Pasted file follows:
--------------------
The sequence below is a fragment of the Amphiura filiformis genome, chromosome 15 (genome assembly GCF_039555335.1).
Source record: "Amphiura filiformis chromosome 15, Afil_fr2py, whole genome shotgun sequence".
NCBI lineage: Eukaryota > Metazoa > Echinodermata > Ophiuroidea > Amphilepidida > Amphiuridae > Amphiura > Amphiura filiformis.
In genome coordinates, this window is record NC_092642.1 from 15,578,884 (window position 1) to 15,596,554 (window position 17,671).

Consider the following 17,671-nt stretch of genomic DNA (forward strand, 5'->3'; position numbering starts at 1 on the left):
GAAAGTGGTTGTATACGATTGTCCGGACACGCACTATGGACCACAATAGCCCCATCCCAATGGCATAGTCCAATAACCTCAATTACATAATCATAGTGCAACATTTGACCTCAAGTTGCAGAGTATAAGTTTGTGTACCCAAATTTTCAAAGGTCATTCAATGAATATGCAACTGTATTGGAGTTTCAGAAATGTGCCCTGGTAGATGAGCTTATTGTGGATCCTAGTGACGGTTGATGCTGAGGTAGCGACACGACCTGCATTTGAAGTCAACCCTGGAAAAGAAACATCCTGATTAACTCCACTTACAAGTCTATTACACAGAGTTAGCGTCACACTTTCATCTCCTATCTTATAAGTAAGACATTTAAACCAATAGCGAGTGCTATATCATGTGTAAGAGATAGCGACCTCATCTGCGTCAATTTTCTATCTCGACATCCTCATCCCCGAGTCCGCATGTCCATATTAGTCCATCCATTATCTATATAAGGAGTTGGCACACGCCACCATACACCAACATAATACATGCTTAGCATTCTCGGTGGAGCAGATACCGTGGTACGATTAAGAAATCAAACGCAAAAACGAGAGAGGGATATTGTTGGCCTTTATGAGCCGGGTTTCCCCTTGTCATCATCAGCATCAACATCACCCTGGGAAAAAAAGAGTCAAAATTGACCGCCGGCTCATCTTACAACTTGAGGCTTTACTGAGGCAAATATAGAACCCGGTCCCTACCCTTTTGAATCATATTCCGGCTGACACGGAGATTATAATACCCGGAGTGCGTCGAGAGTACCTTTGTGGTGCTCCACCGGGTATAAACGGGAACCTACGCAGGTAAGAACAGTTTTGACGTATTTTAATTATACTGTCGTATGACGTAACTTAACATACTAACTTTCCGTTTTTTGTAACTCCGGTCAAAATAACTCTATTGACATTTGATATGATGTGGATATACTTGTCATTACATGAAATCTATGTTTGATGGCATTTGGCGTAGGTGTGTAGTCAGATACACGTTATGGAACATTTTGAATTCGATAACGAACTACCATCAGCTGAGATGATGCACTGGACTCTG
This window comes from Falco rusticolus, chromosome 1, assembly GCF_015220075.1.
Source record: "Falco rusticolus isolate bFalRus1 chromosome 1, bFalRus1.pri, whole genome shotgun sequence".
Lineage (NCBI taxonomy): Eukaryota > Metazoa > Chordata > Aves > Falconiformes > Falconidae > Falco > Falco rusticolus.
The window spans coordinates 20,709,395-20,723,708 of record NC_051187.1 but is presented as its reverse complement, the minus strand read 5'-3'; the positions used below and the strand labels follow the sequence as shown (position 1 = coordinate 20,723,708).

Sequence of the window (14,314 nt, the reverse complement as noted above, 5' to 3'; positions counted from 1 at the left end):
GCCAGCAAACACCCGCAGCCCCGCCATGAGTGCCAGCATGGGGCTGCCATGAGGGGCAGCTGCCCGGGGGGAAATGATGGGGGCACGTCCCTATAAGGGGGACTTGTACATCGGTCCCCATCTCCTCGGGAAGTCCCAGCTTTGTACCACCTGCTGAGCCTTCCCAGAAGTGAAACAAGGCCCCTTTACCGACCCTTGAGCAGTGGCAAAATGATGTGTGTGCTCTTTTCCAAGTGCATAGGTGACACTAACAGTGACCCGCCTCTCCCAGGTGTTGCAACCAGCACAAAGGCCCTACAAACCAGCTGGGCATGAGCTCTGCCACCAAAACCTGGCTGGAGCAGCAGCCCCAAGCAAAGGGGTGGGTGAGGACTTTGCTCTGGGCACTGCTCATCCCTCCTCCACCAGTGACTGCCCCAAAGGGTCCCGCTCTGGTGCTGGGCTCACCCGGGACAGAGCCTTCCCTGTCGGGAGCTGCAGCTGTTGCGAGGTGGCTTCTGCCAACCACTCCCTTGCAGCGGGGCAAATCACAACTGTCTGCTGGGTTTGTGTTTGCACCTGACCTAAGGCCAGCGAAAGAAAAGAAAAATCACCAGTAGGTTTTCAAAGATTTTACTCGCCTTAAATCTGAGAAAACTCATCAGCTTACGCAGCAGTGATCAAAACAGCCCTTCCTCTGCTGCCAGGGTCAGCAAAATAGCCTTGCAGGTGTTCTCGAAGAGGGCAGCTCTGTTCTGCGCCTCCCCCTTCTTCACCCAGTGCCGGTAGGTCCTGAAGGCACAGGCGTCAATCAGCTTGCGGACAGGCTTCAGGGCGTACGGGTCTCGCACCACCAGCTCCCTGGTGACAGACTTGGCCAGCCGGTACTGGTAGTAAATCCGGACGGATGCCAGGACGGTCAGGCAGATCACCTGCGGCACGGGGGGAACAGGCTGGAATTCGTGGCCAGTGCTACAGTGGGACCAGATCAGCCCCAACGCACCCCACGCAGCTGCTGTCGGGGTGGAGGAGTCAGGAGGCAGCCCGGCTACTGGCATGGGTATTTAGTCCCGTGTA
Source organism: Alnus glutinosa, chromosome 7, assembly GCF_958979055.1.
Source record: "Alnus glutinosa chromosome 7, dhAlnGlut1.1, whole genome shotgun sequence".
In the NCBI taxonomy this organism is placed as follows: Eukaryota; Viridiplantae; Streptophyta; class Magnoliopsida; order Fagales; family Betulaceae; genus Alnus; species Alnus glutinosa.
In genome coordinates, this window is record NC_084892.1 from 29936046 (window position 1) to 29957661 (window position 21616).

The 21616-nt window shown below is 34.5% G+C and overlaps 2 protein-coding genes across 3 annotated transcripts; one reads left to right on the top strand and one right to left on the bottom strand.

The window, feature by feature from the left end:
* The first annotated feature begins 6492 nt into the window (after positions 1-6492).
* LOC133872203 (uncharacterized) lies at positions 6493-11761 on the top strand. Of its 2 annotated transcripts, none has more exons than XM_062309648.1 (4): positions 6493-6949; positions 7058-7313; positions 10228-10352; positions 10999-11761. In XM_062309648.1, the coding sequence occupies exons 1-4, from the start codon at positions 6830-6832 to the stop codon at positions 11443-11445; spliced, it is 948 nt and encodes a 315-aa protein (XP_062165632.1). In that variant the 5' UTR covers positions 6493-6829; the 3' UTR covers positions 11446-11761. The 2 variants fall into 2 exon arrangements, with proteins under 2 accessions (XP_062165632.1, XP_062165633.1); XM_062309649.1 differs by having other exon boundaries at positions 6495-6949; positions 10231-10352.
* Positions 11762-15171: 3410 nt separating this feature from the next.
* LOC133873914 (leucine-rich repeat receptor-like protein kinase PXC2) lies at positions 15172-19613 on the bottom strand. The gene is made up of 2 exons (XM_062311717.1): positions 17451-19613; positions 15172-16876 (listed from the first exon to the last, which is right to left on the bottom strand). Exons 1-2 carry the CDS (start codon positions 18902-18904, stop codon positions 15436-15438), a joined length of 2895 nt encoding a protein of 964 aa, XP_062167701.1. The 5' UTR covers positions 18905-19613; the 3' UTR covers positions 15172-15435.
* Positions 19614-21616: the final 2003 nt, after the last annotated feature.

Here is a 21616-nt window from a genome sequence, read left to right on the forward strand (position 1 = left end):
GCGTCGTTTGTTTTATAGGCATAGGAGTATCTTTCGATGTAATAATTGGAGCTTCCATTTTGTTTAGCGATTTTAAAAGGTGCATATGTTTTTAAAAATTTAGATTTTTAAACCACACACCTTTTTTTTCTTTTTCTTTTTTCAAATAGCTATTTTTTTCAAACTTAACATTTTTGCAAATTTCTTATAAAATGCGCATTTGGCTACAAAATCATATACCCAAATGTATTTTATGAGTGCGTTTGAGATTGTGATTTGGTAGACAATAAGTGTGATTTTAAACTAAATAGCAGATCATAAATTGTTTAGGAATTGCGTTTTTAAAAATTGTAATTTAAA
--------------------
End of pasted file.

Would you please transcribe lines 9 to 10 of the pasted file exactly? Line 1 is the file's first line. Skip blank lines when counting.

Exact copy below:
Lineage (NCBI taxonomy): Eukaryota > Metazoa > Chordata > Aves > Falconiformes > Falconidae > Falco > Falco rusticolus.
The window spans coordinates 20,709,395-20,723,708 of record NC_051187.1 but is presented as its reverse complement, the minus strand read 5'-3'; the positions used below and the strand labels follow the sequence as shown (position 1 = coordinate 20,723,708).